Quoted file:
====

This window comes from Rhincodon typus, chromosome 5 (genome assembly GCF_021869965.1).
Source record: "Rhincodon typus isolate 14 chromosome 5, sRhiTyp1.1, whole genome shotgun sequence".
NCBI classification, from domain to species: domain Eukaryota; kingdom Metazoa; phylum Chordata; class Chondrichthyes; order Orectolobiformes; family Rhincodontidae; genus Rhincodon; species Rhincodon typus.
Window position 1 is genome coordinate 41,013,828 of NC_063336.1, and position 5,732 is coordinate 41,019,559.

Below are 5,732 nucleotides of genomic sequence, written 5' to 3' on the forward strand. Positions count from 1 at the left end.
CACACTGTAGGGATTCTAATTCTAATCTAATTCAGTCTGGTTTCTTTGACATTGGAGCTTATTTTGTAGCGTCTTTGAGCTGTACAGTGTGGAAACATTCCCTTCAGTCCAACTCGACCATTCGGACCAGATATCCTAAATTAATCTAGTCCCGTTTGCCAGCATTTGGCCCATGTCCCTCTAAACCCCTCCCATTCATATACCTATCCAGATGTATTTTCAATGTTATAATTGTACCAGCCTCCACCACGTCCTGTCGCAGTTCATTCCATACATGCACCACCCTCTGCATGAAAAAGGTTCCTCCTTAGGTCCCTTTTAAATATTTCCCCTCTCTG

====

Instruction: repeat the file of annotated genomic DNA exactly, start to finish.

This window comes from Rhincodon typus, chromosome 5 (genome assembly GCF_021869965.1).
Source record: "Rhincodon typus isolate 14 chromosome 5, sRhiTyp1.1, whole genome shotgun sequence".
NCBI classification, from domain to species: domain Eukaryota; kingdom Metazoa; phylum Chordata; class Chondrichthyes; order Orectolobiformes; family Rhincodontidae; genus Rhincodon; species Rhincodon typus.
Window position 1 is genome coordinate 41,013,828 of NC_063336.1, and position 5,732 is coordinate 41,019,559.

Below are 5,732 nucleotides of genomic sequence, written 5' to 3' on the forward strand. Positions count from 1 at the left end.
CACACTGTAGGGATTCTAATTCTAATCTAATTCAGTCTGGTTTCTTTGACATTGGAGCTTATTTTGTAGCGTCTTTGAGCTGTACAGTGTGGAAACATTCCCTTCAGTCCAACTCGACCATTCGGACCAGATATCCTAAATTAATCTAGTCCCGTTTGCCAGCATTTGGCCCATGTCCCTCTAAACCCCTCCCATTCATATACCTATCCAGATGTATTTTCAATGTTATAATTGTACCAGCCTCCACCACGTCCTGTCGCAGTTCATTCCATACATGCACCACCCTCTGCATGAAAAAGGTTCCTCCTTAGGTCCCTTTTAAATATTTCCCCTCTCTG